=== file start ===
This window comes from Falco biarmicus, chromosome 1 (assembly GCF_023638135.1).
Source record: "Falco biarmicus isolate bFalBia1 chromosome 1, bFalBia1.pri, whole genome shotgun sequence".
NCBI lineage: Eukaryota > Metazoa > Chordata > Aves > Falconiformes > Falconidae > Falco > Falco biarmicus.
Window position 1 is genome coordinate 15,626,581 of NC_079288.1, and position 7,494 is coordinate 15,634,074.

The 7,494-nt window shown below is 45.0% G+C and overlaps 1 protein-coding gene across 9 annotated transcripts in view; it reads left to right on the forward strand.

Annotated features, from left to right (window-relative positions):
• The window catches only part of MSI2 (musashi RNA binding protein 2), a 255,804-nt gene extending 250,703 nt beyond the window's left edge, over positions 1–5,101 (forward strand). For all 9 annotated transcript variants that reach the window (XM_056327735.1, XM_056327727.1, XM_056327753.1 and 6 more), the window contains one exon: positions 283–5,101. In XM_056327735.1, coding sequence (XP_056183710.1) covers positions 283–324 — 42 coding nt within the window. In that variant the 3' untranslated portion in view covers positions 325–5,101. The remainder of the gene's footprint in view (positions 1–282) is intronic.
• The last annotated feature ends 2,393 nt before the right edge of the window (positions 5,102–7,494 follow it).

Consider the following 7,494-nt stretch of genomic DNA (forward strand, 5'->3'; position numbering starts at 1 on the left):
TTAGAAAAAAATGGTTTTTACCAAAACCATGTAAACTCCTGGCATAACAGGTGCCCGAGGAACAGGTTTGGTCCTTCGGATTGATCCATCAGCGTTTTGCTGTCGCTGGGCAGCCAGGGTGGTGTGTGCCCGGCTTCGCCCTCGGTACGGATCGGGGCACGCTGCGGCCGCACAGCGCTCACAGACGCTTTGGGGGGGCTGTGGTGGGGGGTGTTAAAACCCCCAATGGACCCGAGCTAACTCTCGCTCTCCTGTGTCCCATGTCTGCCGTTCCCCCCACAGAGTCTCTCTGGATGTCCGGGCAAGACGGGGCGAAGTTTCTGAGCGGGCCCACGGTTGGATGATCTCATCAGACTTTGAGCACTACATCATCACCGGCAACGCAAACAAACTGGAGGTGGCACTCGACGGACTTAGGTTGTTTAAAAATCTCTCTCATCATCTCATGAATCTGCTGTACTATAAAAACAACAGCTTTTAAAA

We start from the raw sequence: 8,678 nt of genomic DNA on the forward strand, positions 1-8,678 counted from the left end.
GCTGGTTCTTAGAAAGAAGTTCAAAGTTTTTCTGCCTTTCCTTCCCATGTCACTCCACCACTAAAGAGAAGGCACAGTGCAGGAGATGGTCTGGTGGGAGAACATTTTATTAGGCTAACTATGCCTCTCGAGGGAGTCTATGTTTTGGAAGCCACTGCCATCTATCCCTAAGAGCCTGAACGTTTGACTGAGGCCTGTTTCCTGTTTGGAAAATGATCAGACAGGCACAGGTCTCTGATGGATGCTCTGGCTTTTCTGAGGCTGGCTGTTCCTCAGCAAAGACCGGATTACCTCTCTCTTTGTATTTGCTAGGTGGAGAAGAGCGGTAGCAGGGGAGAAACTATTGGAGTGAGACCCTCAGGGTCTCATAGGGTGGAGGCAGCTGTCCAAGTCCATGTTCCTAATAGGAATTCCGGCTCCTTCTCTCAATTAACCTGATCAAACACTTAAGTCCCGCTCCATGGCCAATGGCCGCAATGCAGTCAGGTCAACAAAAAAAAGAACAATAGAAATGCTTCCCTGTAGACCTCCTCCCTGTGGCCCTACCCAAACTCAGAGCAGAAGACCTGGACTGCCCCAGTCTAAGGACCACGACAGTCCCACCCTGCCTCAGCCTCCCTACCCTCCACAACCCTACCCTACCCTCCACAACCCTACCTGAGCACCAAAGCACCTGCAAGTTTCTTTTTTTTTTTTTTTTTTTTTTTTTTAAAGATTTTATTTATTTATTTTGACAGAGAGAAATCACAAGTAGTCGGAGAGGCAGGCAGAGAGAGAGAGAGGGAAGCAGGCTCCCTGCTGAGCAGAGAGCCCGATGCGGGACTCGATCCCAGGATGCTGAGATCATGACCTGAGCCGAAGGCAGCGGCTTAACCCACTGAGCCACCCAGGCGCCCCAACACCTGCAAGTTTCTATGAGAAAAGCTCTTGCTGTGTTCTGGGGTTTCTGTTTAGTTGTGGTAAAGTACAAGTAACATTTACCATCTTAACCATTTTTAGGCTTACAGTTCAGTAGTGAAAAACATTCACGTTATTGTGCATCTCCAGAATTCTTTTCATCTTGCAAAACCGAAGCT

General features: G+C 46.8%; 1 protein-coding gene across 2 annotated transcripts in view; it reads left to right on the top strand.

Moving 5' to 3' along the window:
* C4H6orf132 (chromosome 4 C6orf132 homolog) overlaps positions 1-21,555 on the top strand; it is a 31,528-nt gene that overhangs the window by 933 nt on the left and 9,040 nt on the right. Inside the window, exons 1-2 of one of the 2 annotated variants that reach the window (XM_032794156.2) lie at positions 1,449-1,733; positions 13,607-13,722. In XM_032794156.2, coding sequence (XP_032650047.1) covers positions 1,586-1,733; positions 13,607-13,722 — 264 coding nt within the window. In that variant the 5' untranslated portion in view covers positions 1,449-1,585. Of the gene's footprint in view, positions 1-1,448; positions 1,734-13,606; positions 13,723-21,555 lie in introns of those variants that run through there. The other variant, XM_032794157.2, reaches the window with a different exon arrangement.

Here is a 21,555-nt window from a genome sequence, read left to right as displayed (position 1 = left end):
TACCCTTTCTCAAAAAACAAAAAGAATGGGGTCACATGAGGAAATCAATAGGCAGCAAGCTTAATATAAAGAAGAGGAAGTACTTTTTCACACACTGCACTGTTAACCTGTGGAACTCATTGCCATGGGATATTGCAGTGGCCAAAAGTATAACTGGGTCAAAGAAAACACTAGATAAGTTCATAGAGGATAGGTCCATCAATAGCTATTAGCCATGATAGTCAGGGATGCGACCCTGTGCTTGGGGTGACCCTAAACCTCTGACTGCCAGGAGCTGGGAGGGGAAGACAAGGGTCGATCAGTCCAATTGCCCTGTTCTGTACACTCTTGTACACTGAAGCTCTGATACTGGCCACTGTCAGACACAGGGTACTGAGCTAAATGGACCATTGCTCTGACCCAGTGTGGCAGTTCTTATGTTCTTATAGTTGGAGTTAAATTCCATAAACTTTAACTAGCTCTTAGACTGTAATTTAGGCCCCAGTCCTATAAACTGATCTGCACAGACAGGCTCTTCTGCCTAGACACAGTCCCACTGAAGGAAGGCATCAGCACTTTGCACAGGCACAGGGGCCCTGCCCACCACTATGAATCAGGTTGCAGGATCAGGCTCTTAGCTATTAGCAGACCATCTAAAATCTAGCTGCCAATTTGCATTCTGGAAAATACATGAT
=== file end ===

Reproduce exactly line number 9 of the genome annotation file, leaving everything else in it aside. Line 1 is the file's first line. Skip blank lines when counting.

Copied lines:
Consider the following 7,494-nt stretch of genomic DNA (forward strand, 5'->3'; position numbering starts at 1 on the left):